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Finding My Silver Lining, and Myself, at 50

For as long as I can remember, I’ve had dark hair. A full head of it when I came wriggling out of my mama on a rainy Thursday morning in 1972. The twiggy brown baby bangs I cut myself when I was six. For a time, in high school in the 80s, it skewed a little burgundy but that was an Annie Lennox-inspired blip that didn’t last.

Throughout my 50 years on this planet, I’ve been accompanied by a crown of coarse, cocoa-brown locks. They were handed down from my mother and her mother and her mother before that. But I’m certain their roots stretch back even further… to a quaint shtetl in Western Ukraine, where they weaved across borders and cultures and oceans and gene pools to land atop my head.

But life, as they say, is change. And when that change manifested in the form of tiny silver springs bouncing out from between my ancestral brown strands, I fought it valiantly. Coloring and coaxing it back to the chocolate that felt like my calling card, like a central pillar of my physical persona. Like me.

Something happens at midlife, though. The inclination to fight what in our hearts we know to be inevitable, wanes. And after years of dying and hiding my gray hair, clinging tightly to the person I thought myself to be, I find lately that I don’t have the fight in me anymore. Instead, I find myself longing for authenticity.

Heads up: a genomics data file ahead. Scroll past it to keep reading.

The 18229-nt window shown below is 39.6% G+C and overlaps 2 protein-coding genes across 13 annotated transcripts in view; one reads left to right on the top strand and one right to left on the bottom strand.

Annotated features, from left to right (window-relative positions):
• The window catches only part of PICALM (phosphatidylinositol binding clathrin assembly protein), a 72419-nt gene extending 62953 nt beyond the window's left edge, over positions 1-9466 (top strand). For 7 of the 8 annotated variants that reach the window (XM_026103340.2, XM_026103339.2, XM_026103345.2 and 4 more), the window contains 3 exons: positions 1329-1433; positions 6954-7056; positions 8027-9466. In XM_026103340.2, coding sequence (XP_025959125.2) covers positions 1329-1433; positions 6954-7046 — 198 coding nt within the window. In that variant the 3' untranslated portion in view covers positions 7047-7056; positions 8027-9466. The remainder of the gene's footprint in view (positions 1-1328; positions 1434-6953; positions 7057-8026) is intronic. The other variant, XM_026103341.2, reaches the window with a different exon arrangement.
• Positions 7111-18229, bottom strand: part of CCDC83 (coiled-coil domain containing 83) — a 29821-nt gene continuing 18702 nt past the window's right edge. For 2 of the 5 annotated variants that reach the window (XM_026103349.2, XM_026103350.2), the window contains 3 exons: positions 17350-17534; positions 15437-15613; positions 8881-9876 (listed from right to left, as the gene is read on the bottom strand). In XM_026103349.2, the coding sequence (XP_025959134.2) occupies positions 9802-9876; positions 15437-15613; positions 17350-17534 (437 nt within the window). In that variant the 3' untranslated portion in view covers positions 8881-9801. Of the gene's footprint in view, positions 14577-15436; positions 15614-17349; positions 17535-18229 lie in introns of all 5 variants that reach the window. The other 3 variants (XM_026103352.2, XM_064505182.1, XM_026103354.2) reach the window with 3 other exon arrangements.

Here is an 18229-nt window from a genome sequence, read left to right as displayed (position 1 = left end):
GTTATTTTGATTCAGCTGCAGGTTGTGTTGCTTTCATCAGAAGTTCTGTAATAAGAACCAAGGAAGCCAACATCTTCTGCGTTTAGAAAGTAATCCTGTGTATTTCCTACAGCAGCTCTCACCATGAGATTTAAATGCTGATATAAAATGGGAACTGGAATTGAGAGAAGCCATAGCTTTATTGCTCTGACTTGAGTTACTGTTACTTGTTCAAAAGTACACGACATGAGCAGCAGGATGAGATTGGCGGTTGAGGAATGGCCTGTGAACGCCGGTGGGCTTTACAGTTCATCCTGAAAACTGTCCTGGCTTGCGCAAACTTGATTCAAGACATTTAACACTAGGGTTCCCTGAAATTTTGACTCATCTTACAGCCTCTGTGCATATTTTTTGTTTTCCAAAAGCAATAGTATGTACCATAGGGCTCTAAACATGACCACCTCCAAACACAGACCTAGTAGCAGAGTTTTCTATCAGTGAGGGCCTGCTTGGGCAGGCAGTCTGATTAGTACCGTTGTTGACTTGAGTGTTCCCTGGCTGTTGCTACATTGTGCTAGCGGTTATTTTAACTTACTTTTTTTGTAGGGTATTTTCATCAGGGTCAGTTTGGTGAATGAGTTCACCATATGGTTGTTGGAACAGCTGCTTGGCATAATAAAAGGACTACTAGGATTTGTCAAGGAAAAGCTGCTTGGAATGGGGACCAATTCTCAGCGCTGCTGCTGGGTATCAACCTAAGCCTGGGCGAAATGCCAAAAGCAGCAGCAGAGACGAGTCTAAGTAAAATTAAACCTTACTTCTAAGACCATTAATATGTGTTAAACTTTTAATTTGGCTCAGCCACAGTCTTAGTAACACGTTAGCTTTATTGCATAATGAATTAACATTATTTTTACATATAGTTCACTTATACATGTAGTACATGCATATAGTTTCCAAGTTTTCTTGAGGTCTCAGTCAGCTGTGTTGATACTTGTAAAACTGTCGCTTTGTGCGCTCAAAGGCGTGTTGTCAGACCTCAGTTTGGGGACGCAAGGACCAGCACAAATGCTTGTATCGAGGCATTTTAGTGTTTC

Because it’s not just hair. It’s my own ability to tell the truth about myself. It’s my son – my little surprise boy who came along when I was 46 and after a lifetime of being told by well-meaning doctors that I’d never bear biological children – loving me as I really am: his silver-haired mama. And in doing so, knowing that a woman aging, showing her true colors, being herself at last, is a beautiful, powerful, sparkling thing.

I’m now on a journey to grow out my grays. It’s a process that began recently with lightening the rest of my hair so that the emerging roots blend better and make the visual transition a bit more bearable. I know there will be grief along the way – for the me that is no longer – but the me I haven’t met yet is waiting, and I can’t wait to see what she looks like.

Watching myself emerge in this way is tender, humbling, curious, and nothing short of a revelation. How often in life do we get to meet ourselves all over again?

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